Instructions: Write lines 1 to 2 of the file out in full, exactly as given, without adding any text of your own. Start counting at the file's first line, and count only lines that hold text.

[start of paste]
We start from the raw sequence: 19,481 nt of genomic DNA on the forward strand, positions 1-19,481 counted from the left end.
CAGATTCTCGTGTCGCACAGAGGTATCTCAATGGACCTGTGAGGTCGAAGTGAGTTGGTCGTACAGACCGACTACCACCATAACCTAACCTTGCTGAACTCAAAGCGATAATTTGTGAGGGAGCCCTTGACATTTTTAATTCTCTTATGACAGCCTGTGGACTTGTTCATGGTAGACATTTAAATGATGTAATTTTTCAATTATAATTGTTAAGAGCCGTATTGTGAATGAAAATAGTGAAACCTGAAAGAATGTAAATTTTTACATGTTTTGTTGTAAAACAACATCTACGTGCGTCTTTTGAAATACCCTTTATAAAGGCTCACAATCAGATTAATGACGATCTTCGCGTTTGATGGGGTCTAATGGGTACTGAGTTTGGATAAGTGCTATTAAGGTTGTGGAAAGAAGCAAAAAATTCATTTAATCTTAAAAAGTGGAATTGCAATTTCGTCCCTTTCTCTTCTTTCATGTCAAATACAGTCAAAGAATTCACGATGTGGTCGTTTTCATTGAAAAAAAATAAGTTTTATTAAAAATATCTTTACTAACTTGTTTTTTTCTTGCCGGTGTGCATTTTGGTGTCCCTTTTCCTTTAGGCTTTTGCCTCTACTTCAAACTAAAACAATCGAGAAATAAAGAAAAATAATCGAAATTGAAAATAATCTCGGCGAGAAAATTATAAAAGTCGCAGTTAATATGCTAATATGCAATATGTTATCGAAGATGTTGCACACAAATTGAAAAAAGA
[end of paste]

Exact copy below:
We start from the raw sequence: 19,481 nt of genomic DNA on the forward strand, positions 1-19,481 counted from the left end.
CAGATTCTCGTGTCGCACAGAGGTATCTCAATGGACCTGTGAGGTCGAAGTGAGTTGGTCGTACAGACCGACTACCACCATAACCTAACCTTGCTGAACTCAAAGCGATAATTTGTGAGGGAGCCCTTGACATTTTTAATTCTCTTATGACAGCCTGTGGACTTGTTCATGGTAGACATTTAAATGATGTAATTTTTCAATTATAATTGTTAAGAGCCGTATTGTGAATGAAAATAGTGAAACCTGAAAGAATGTAAATTTTTACATGTTTTGTTGTAAAACAACATCTACGTGCGTCTTTTGAAATACCCTTTATAAAGGCTCACAATCAGATTAATGACGATCTTCGCGTTTGATGGGGTCTAATGGGTACTGAGTTTGGATAAGTGCTATTAAGGTTGTGGAAAGAAGCAAAAAATTCATTTAATCTTAAAAAGTGGAATTGCAATTTCGTCCCTTTCTCTTCTTTCATGTCAAATACAGTCAAAGAATTCACGATGTGGTCGTTTTCATTGAAAAAAAATAAGTTTTATTAAAAATATCTTTACTAACTTGTTTTTTTCTTGCCGGTGTGCATTTTGGTGTCCCTTTTCCTTTAGGCTTTTGCCTCTACTTCAAACTAAAACAATCGAGAAATAAAGAAAAATAATCGAAATTGAAAATAATCTCGGCGAGAAAATTATAAAAGTCGCAGTTAATATGCTAATATGCAATATGTTATCGAAGATGTTGCACACAAATTGAAAAAAGA